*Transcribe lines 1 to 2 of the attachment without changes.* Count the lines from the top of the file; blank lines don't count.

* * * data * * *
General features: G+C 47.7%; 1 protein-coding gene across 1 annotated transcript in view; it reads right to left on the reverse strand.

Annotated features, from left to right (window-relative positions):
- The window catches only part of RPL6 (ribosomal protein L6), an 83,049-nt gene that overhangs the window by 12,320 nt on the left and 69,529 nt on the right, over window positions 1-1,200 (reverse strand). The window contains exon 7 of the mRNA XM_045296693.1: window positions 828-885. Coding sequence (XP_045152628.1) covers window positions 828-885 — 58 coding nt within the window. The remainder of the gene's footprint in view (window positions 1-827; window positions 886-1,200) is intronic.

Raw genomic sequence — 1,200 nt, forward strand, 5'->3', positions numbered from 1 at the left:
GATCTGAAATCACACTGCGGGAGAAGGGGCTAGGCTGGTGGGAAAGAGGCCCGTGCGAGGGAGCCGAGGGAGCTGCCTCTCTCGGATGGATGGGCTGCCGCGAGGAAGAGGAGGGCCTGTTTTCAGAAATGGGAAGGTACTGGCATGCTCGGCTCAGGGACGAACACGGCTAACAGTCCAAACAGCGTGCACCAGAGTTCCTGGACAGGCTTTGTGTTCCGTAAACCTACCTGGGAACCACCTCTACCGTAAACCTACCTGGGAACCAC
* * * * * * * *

General features: G+C 47.7%; 1 protein-coding gene across 1 annotated transcript in view; it reads right to left on the reverse strand.

Annotated features, from left to right (window-relative positions):